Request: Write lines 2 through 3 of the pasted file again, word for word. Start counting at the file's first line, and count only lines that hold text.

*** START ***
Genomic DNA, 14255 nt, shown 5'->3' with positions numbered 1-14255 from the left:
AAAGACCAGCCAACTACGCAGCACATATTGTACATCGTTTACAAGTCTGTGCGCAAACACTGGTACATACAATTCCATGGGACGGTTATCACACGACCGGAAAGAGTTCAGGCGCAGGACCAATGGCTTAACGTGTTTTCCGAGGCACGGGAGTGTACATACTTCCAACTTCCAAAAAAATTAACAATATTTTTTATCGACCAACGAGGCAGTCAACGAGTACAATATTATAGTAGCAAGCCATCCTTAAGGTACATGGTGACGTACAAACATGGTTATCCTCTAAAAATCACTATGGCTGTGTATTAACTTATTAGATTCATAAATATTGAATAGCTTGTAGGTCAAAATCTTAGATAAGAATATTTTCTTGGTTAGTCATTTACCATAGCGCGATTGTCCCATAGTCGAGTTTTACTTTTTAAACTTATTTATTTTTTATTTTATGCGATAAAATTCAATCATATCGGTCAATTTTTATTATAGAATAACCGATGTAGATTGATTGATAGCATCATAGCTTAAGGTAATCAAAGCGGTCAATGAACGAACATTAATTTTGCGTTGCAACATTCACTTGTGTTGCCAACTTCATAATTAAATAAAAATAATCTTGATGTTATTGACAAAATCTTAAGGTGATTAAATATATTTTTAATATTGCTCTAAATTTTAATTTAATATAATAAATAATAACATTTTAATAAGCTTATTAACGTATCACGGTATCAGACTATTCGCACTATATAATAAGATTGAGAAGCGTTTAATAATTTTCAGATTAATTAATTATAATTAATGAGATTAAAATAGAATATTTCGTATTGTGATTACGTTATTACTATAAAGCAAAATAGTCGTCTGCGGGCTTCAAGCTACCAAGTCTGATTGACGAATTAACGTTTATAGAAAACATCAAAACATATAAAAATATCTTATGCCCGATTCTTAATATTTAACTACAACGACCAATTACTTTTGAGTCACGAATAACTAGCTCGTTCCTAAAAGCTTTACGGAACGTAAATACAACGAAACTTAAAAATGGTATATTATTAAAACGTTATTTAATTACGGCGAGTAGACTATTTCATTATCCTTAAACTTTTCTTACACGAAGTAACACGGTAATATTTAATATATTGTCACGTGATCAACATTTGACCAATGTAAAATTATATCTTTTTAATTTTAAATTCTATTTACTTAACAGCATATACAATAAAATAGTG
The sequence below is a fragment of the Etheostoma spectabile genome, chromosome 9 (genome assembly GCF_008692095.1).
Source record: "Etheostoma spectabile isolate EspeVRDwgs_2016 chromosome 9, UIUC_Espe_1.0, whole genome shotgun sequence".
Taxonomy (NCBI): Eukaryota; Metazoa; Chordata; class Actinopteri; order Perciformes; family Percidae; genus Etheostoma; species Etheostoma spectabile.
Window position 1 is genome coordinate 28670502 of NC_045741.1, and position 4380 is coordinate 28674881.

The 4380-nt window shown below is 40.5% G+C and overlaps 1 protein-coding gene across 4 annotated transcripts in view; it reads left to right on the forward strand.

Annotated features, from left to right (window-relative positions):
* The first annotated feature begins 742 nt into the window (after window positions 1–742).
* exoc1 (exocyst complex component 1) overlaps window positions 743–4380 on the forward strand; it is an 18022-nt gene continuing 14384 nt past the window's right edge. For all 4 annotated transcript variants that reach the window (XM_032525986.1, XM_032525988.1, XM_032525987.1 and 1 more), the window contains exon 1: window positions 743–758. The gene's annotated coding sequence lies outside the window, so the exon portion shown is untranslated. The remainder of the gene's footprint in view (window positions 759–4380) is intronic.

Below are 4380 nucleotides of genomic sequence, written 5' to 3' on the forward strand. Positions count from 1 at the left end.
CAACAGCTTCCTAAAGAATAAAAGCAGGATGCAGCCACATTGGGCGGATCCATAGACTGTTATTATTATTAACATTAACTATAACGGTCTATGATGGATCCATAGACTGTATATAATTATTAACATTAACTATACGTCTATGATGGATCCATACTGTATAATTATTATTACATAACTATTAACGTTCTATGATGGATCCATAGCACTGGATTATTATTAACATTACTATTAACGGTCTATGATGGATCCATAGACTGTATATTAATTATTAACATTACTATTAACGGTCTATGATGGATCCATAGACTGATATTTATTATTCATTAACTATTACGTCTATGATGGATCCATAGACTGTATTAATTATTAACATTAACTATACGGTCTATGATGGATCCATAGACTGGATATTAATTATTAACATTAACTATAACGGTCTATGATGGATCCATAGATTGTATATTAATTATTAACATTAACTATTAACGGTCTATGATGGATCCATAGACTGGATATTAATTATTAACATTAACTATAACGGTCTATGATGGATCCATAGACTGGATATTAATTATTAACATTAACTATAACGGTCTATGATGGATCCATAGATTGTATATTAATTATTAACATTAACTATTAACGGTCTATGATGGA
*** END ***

AAAGACCAGCCAACTACGCAGCACATATTGTACATCGTTTACAAGTCTGTGCGCAAACACTGGTACATACAATTCCATGGGACGGTTATCACACGACCGGAAAGAGTTCAGGCGCAGGACCAATGGCTTAACGTGTTTTCCGAGGCACGGGAGTGTACATACTTCCAACTTCCAAAAAAATTAACAATATTTTTTATCGACCAACGAGGCAGTCAACGAGTACAATATTATAGTAGCAAGCCATCCTTAAGGTACATGGTGACGTACAAACATGGTTATCCTCTAAAAATCACTATGGCTGTGTATTAACTTATTAGATTCATAAATATTGAATAGCTTGTAGGTCAAAATCTTAGATAAGAATATTTTCTTGGTTAGTCATTTACCATAGCGCGATTGTCCCATAGTCGAGTTTTACTTTTTAAACTTATTTATTTTTTATTTTATGCGATAAAATTCAATCATATCGGTCAATTTTTATTATAGAATAACCGATGTAGATTGATTGATAGCATCATAGCTTAAGGTAATCAAAGCGGTCAATGAACGAACATTAATTTTGCGTTGCAACATTCACTTGTGTTGCCAACTTCATAATTAAATAAAAATAATCTTGATGTTATTGACAAAATCTTAAGGTGATTAAATATATTTTTAATATTGCTCTAAATTTTAATTTAATATAATAAATAATAACATTTTAATAAGCTTATTAACGTATCACGGTATCAGACTATTCGCACTATATAATAAGATTGAGAAGCGTTTAATAATTTTCAGATTAATTAATTATAATTAATGAGATTAAAATAGAATATTTCGTATTGTGATTACGTTATTACTATAAAGCAAAATAGTCGTCTGCGGGCTTCAAGCTACCAAGTCTGATTGACGAATTAACGTTTATAGAAAACATCAAAACATATAAAAATATCTTATGCCCGATTCTTAATATTTAACTACAACGACCAATTACTTTTGAGTCACGAATAACTAGCTCGTTCCTAAAAGCTTTACGGAACGTAAATACAACGAAACTTAAAAATGGTATATTATTAAAACGTTATTTAATTACGGCGAGTAGACTATTTCATTATCCTTAAACTTTTCTTACACGAAGTAACACGGTAATATTTAATATATTGTCACGTGATCAACATTTGACCAATGTAAAATTATATCTTTTTAATTTTAAATTCTATTTACTTAACAGCATATACAATAAAATAGTG
The sequence below is a fragment of the Etheostoma spectabile genome, chromosome 9 (genome assembly GCF_008692095.1).